Two visitors being served at RSPB St Aidan's cafe

Start a nature journal

Reflecting on the things that make us happy and spending time in quiet contemplation can make us feel calmer and more relaxed. Starting a nature diary or journal can help us make time to do this. A nature journal can include whatever you want and be as imaginative as you make it. You could describe what you saw, include poetry, add drawings, paintings or photographs. It could be a traditional journal, diary or notebook, or you could decide to keep your diary on social media, perhaps by sharing a nature photo of the day or week. The key thing is to do what you enjoy and to not  be discouraged if your daily dairy turns into a weekly or even monthly entry. Just do what’s right for you!

Share your nature stories

A young woman writing in a notepad.

Watch for signs of spring

It can be easy to get stuck in a rut, thinking that winter will just keep dragging on and that every day is going to be cold and grey. But nature is constantly changing. Noticing the changes can help connect us with seasons, making us feel closer to the world around us. Take a look at our Springo Bingo activity for some inspiration on what to look out for. Phenology is the study of seasonal events in nature, especially in relation to the impact climate has on timings. You can help scientists monitor the effects of climate change on wildlife by recoding your sightings on the Woodland Trust’s Nature’s Calendar.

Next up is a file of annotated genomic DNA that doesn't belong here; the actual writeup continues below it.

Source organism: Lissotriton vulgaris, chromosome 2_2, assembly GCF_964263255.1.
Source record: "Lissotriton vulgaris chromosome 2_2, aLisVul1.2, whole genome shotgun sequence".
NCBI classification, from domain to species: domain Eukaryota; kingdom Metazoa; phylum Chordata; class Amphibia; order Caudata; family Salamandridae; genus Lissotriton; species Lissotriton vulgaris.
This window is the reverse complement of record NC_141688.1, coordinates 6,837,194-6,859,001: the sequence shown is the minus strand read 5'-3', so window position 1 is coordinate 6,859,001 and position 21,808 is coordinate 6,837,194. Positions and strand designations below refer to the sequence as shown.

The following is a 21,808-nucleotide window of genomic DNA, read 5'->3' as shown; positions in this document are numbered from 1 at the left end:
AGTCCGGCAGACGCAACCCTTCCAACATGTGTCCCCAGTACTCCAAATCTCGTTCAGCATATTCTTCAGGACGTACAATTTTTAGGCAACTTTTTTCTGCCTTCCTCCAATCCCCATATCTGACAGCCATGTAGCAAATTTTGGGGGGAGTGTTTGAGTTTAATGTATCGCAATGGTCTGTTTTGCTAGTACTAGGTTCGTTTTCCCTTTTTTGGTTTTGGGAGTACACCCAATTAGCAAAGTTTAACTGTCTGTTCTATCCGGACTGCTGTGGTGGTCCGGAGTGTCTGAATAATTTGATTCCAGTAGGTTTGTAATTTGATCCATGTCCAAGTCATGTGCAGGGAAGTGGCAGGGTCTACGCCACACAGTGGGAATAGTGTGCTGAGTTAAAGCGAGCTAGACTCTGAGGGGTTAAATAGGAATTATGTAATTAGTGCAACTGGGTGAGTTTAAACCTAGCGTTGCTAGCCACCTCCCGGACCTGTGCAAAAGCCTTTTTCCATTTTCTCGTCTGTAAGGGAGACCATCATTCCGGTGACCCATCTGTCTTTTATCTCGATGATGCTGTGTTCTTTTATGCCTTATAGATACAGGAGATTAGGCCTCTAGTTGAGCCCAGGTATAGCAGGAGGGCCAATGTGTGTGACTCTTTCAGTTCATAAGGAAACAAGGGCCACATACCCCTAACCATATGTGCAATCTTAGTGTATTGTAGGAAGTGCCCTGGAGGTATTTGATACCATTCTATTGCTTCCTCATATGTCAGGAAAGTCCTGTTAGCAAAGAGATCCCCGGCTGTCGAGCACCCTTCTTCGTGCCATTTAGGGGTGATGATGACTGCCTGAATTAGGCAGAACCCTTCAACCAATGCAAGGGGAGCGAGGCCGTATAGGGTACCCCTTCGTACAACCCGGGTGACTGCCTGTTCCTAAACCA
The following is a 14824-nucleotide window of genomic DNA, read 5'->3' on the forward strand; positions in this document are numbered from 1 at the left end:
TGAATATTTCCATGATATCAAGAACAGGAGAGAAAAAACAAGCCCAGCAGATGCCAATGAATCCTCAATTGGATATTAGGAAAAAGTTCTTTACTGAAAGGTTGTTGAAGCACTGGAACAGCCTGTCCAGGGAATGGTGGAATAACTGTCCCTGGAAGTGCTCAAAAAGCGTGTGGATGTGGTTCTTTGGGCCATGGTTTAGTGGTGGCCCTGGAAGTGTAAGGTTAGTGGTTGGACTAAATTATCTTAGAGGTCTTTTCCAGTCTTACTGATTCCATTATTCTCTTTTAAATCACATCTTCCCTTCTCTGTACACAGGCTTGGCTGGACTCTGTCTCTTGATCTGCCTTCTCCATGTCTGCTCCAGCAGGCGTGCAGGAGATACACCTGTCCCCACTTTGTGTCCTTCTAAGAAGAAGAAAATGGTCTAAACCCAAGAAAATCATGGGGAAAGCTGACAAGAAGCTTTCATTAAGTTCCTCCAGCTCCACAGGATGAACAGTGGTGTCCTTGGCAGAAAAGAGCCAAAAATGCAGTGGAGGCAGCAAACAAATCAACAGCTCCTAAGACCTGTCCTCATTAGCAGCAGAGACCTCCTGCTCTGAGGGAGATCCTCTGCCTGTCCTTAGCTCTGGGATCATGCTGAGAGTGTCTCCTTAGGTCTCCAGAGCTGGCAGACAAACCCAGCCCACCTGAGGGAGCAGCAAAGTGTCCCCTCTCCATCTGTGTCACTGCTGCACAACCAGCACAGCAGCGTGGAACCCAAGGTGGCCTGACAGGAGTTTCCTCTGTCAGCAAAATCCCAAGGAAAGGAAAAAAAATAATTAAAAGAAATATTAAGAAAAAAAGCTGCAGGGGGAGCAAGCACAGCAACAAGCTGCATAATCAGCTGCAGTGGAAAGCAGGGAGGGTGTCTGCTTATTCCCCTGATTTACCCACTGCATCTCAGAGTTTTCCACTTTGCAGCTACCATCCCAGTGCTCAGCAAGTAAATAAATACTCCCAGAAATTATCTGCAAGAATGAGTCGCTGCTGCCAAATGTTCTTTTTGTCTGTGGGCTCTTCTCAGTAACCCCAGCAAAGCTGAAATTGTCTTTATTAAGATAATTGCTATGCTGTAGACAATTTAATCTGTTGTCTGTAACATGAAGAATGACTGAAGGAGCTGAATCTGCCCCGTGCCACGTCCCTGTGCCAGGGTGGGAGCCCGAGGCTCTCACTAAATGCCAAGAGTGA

Play Springo Bingo

A warbler perched on reeds with

Find an outdoor exercise class

Just being outdoors can boost our mood, but what if you upped it a level by enjoying some exercise too! However much we may not like the idea of exercise, the fact is that it is almost always guaranteed to make you feel better. One factor behind this is that aerobic exercise produces endorphins or happy hormones that make us feel good. Many fitness experts recognise the value of exercising outdoors and there’s likely something to suit you, whether it's beach yoga or a fitness bootcamp. Or simply head to your local RSPB nature reserve and enjoy an equally invigorating winter walk.  

Activities on RSPB nature reserves

A run through woodland on a winter's day

Spend time in your garden or plan a window box

Whatever the size of your outdoor space, be it a balcony or courtyard, garden or window box, time spent gardening or improving your outdoor space can be very rewarding. As well as the benefits of being outdoors, there is something very special about nurturing nature, whether that’s flowers or plants or by helping your local wildlife. Think about putting up or refilling bird feeders – even a window feeder can make a difference to the local birdlife. Think about what flowers, vegetables or herbs you might like to grow this year. Did you know that we have a whole hub dedicated to wildlife gardening? Check out Nature on Your Doorstep and see what you could do.

Discover Nature on Your Doorstep

Wrapped up warm and with binoculars in hand, a woman is ready to watch her garden birds.

Consider a nature prescription

Since 2017, the RSPB has been working with healthcare professionals to trial RSPB Nature Prescriptions, a calendar of self-led activities to help build connections with nature with the aim of improving mental and physical wellbeing.

Last year we launched the first ever RSPB Nature Prescriptions project in England.

RSPB Nature Prescriptions are now available from healthcare professionals in certain areas of Scotland and England and continue to expand to new places, so talk to your local GP or other health support service about whether its something you can access.

Whether you can access RSPB Nature Prescriptions at the moment or not, we know getting outdoors and connecting with nature is good for us, so this winter why not head into nature to watch a robin, listen to the sounds of a stream or savour a winter sunset.

Find out about nature prescriptions

A Starling murmuration against a sunset sky on a winter's dusk.